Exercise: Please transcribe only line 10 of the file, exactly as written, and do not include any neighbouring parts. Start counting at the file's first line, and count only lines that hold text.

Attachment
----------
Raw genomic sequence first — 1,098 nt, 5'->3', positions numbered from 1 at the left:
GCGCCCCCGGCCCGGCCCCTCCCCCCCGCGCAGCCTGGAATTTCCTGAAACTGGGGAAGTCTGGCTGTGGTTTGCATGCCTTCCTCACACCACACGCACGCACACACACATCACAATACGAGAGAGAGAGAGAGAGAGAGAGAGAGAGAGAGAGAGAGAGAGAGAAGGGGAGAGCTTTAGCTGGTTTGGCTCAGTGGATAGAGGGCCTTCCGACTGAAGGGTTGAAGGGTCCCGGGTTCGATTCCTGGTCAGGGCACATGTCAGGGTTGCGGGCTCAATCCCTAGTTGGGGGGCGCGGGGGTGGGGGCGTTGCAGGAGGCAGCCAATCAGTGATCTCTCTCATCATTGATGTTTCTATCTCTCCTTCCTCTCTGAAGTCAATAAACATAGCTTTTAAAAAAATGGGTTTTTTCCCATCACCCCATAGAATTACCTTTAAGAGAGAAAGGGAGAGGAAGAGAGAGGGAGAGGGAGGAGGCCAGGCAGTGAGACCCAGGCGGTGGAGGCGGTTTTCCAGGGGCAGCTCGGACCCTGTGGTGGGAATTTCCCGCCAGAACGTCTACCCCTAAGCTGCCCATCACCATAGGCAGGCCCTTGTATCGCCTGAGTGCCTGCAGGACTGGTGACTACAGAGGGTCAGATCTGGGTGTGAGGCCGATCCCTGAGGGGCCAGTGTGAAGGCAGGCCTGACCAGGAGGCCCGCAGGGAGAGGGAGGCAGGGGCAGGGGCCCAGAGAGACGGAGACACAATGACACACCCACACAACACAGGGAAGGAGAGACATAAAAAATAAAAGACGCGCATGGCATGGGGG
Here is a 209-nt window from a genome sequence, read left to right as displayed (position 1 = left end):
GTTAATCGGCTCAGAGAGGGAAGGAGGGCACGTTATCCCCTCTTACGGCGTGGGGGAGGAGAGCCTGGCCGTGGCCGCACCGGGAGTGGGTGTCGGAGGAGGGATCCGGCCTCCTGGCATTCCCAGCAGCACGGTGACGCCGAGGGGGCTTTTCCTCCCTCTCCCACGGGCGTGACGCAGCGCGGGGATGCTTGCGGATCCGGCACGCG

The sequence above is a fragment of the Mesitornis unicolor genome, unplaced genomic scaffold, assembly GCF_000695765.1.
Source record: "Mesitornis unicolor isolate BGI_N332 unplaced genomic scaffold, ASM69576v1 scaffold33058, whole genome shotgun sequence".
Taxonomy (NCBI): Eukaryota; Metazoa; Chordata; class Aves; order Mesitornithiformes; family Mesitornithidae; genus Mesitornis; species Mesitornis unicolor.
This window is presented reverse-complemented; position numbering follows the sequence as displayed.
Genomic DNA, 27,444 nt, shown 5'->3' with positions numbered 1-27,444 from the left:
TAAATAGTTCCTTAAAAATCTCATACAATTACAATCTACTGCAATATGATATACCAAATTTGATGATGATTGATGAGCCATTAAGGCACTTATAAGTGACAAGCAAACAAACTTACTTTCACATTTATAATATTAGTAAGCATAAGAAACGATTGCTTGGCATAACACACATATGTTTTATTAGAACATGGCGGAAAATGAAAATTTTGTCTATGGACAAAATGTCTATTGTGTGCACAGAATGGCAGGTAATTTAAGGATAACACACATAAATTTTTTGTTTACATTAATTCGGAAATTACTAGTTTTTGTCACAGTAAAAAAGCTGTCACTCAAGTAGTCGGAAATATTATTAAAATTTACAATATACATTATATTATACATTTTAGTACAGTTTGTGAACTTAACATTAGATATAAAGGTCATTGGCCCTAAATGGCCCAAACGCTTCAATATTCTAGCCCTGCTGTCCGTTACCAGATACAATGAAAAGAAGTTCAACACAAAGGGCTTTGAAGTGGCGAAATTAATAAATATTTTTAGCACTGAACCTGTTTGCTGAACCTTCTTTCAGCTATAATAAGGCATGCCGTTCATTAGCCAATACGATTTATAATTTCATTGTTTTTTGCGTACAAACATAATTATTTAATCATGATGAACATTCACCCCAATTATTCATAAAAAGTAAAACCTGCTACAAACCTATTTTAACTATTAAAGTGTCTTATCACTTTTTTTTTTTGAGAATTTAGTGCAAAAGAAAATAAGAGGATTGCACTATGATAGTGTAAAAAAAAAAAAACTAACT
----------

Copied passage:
TAAATAGTTCCTTAAAAATCTCATACAATTACAATCTACTGCAATATGATATACCAAATTTGATGATGATTGATGAGCCATTAAGGCACTTATAAGTGACAAGCAAACAAACTTACTTTCACATTTATAATATTAGTAAGCATAAGAAACGATTGCTTGGCATAACACACATATGTTTTATTAGAACATGGCGGAAAATGAAAATTTTGTCTATGGACAAAATGTCTATTGTGTGCACAGAATGGCAGGTAATTTAAGGATAACACACATAAATTTTTTGTTTACATTAATTCGGAAATTACTAGTTTTTGTCACAGTAAAAAAGCTGTCACTCAAGTAGTCGGAAATATTATTAAAATTTACAATATACATTATATTATACATTTTAGTACAGTTTGTGAACTTAACATTAGATATAAAGGTCATTGGCCCTAAATGGCCCAAACGCTTCAATATTCTAGCCCTGCTGTCCGTTACCAGATACAATGAAAAGAAGTTCAACACAAAGGGCTTTGAAGTGGCGAAATTAATAAATATTTTTAGCACTGAACCTGTTTGCTGAACCTTCTTTCAGCTATAATAAGGCATGCCGTTCATTAGCCAATACGATTTATAATTTCATTGTTTTTTGCGTACAAACATAATTATTTAATCATGATGAACATTCACCCCAATTATTCATAAAAAGTAAAACCTGCTACAAACCTATTTTAACTATTAAAGTGTCTTATCACTTTTTTTTTTTGAGAATTTAGTGCAAAAGAAAATAAGAGGATTGCACTATGATAGTGTAAAAAAAAAAAAACTAACT